I believe that in all aspects of camp life, and life outside of camp as well, there may be situations when one needs to be able to think and react quickly. Thus, the importance of a fun occupation that I teach: comedy improvisation.
During the second week of camp, I had the opportunity to teach the comedy improv occupation with counselors Wesley Eifler and Jeremy Keys. In a class with about 14 boys ages 10-15, we played a number of different games that often required us to create our own worlds in which we would act out a scene, most of which ended up being a bit ridiculous but were still very entertaining. There was one game in particular which required all of the boys to work together to make a story simply from a title suggested by the group. When one of the counselors pointed to a camper, the camper began narrating the story and would continue to do so until the counselor pointed at someone else. The next boy would first have to finish off the word or sentence of the previous participant, and then add his own twist to the story. Needless to say, the stories didn’t always relate to the initial title, but the entertainment value was much higher than the care for attention to detail. Although each game had certain guidelines and rules, the main goal was not to see how well the kids could play the games– we simply wanted the boys to be as creative and innovative as possible even if it meant looking a bit silly.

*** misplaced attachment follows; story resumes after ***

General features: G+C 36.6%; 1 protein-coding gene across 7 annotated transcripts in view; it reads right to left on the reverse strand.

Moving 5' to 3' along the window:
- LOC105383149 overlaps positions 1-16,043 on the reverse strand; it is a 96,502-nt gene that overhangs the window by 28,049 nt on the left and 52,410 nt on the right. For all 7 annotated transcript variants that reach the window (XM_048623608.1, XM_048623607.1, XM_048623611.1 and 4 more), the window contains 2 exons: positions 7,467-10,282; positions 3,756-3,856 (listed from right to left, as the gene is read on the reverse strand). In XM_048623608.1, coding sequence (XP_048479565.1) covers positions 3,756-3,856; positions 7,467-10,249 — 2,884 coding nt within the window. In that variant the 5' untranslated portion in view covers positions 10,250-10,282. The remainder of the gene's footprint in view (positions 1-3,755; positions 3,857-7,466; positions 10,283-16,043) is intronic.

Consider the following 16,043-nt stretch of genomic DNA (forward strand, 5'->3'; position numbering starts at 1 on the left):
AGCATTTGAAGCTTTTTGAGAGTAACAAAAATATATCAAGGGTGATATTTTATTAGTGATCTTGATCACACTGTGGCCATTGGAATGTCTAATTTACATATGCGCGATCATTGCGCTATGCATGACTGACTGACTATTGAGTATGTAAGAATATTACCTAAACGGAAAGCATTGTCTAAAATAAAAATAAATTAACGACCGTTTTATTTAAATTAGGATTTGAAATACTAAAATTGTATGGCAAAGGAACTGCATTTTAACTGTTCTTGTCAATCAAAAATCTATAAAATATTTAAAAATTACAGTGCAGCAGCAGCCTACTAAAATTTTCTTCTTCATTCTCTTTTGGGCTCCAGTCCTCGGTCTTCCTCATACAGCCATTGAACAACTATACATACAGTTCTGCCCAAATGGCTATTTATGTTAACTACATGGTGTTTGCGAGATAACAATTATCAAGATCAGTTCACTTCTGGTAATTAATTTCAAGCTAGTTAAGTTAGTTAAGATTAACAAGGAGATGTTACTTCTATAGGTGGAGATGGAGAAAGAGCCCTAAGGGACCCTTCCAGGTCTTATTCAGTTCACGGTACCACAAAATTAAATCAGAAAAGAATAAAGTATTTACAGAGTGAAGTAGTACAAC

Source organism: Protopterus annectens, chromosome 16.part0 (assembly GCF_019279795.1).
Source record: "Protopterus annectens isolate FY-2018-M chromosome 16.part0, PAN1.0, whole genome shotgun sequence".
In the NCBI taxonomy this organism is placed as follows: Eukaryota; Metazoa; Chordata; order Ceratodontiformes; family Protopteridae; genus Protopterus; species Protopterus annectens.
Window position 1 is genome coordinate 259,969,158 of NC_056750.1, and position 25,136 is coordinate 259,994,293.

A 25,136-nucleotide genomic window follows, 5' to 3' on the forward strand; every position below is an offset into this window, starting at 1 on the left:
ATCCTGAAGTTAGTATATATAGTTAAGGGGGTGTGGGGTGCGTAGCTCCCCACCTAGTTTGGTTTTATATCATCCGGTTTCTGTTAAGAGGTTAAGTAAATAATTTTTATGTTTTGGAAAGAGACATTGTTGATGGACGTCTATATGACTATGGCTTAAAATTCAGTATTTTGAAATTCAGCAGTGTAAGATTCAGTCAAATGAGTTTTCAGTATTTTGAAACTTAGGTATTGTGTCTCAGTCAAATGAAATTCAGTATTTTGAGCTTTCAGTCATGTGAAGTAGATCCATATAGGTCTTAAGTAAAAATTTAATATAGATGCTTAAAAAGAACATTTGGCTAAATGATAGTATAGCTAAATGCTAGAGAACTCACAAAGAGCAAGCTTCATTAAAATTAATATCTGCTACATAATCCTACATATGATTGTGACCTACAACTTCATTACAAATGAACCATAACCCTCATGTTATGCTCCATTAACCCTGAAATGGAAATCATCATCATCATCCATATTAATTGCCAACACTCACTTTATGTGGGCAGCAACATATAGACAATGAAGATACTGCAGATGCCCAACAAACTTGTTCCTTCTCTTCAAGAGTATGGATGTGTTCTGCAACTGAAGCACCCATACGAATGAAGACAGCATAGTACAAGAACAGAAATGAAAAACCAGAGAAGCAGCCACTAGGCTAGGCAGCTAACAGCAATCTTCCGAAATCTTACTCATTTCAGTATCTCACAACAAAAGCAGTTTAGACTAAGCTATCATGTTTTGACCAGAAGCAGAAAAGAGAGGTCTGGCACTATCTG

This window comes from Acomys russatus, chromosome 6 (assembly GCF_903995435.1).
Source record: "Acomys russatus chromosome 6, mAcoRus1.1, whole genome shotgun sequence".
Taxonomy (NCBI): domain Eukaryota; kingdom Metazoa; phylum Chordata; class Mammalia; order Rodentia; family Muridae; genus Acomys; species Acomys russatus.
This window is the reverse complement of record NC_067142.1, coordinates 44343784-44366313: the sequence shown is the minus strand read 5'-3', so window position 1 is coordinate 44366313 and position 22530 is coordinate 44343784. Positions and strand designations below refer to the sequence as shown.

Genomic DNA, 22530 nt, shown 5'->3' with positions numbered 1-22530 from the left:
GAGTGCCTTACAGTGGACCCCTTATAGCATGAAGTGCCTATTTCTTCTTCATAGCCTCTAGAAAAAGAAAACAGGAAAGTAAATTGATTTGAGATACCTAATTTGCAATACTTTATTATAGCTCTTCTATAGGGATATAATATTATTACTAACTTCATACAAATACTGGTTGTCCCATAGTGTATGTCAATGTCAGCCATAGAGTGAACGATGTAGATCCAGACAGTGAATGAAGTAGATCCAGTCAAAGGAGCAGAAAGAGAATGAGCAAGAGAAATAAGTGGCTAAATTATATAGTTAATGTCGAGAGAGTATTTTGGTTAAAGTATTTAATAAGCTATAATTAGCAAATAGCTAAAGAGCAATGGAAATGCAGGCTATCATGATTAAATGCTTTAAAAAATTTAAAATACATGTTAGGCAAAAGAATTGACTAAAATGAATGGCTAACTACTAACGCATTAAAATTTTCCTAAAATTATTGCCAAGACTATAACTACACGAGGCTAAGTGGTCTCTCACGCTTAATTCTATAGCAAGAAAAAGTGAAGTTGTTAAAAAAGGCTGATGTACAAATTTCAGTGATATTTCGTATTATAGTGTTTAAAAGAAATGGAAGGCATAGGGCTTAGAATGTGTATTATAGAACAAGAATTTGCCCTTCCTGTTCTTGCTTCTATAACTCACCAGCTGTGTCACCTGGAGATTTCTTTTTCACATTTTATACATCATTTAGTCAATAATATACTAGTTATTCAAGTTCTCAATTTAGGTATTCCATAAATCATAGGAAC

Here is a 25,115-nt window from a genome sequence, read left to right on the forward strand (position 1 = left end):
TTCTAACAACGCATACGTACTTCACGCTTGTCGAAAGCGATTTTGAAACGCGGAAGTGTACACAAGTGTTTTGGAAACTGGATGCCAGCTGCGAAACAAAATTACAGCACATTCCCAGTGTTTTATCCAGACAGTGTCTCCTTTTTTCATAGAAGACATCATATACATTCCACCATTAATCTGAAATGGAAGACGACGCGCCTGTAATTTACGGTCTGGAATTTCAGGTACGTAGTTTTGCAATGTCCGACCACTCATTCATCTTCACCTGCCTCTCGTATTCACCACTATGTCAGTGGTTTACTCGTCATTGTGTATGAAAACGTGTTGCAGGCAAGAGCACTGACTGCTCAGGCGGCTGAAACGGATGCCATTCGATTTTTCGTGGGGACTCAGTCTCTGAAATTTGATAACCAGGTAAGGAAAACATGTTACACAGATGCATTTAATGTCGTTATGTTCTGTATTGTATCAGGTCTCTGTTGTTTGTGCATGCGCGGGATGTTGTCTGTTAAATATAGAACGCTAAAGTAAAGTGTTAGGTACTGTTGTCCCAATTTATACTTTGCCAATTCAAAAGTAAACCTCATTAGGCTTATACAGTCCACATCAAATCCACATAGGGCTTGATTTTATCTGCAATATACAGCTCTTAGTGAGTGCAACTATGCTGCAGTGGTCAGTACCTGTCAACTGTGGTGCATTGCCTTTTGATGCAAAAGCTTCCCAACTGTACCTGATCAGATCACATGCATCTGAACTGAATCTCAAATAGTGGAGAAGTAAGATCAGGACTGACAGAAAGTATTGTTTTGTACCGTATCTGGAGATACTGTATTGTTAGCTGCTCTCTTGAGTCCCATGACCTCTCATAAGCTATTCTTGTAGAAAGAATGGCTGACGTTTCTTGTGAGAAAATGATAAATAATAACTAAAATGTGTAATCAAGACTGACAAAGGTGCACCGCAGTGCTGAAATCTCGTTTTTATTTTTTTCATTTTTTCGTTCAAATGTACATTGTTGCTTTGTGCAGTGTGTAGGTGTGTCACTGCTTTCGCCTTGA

Comedy improv forces an individual to use his imagination, to react in a timely manner, and to be comfortable with looking a bit silly. If the boys took nothing else away from the occupation, I hope they learned that improvising is a way to better the imagination. And I hope that they had a laugh doing the occupation, as well.